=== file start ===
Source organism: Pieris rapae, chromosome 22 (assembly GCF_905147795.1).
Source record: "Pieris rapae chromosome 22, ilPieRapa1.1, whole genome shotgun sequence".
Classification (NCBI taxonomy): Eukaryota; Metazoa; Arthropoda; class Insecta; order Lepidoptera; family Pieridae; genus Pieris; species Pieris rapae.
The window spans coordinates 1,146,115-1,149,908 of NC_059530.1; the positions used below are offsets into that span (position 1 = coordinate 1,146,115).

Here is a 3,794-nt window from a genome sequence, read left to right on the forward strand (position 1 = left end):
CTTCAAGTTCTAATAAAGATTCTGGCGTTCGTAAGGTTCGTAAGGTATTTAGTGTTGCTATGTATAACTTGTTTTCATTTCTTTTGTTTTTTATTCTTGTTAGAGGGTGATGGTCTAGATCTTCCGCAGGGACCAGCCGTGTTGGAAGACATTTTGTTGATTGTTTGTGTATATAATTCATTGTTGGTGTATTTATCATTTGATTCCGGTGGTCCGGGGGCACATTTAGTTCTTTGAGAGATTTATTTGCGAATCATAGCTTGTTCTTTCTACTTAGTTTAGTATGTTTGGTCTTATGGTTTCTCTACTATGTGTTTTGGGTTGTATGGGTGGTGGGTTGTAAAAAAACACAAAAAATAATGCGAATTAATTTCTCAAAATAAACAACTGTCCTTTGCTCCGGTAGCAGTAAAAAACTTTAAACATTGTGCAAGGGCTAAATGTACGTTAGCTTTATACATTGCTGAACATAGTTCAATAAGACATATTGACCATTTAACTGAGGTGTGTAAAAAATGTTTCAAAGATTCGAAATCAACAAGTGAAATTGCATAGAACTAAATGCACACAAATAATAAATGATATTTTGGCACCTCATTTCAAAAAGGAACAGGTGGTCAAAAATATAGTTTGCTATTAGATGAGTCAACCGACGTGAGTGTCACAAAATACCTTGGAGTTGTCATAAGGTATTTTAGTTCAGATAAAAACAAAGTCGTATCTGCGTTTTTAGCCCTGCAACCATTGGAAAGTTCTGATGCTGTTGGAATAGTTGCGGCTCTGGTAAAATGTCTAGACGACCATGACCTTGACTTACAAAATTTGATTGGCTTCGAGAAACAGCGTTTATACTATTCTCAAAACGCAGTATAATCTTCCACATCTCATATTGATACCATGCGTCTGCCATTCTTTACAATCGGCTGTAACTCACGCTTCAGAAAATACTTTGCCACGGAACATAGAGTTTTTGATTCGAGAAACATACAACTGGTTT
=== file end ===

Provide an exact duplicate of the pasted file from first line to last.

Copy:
Source organism: Pieris rapae, chromosome 22 (assembly GCF_905147795.1).
Source record: "Pieris rapae chromosome 22, ilPieRapa1.1, whole genome shotgun sequence".
Classification (NCBI taxonomy): Eukaryota; Metazoa; Arthropoda; class Insecta; order Lepidoptera; family Pieridae; genus Pieris; species Pieris rapae.
The window spans coordinates 1,146,115-1,149,908 of NC_059530.1; the positions used below are offsets into that span (position 1 = coordinate 1,146,115).

Here is a 3,794-nt window from a genome sequence, read left to right on the forward strand (position 1 = left end):
CTTCAAGTTCTAATAAAGATTCTGGCGTTCGTAAGGTTCGTAAGGTATTTAGTGTTGCTATGTATAACTTGTTTTCATTTCTTTTGTTTTTTATTCTTGTTAGAGGGTGATGGTCTAGATCTTCCGCAGGGACCAGCCGTGTTGGAAGACATTTTGTTGATTGTTTGTGTATATAATTCATTGTTGGTGTATTTATCATTTGATTCCGGTGGTCCGGGGGCACATTTAGTTCTTTGAGAGATTTATTTGCGAATCATAGCTTGTTCTTTCTACTTAGTTTAGTATGTTTGGTCTTATGGTTTCTCTACTATGTGTTTTGGGTTGTATGGGTGGTGGGTTGTAAAAAAACACAAAAAATAATGCGAATTAATTTCTCAAAATAAACAACTGTCCTTTGCTCCGGTAGCAGTAAAAAACTTTAAACATTGTGCAAGGGCTAAATGTACGTTAGCTTTATACATTGCTGAACATAGTTCAATAAGACATATTGACCATTTAACTGAGGTGTGTAAAAAATGTTTCAAAGATTCGAAATCAACAAGTGAAATTGCATAGAACTAAATGCACACAAATAATAAATGATATTTTGGCACCTCATTTCAAAAAGGAACAGGTGGTCAAAAATATAGTTTGCTATTAGATGAGTCAACCGACGTGAGTGTCACAAAATACCTTGGAGTTGTCATAAGGTATTTTAGTTCAGATAAAAACAAAGTCGTATCTGCGTTTTTAGCCCTGCAACCATTGGAAAGTTCTGATGCTGTTGGAATAGTTGCGGCTCTGGTAAAATGTCTAGACGACCATGACCTTGACTTACAAAATTTGATTGGCTTCGAGAAACAGCGTTTATACTATTCTCAAAACGCAGTATAATCTTCCACATCTCATATTGATACCATGCGTCTGCCATTCTTTACAATCGGCTGTAACTCACGCTTCAGAAAATACTTTGCCACGGAACATAGAGTTTTTGATTCGAGAAACATACAACTGGTTT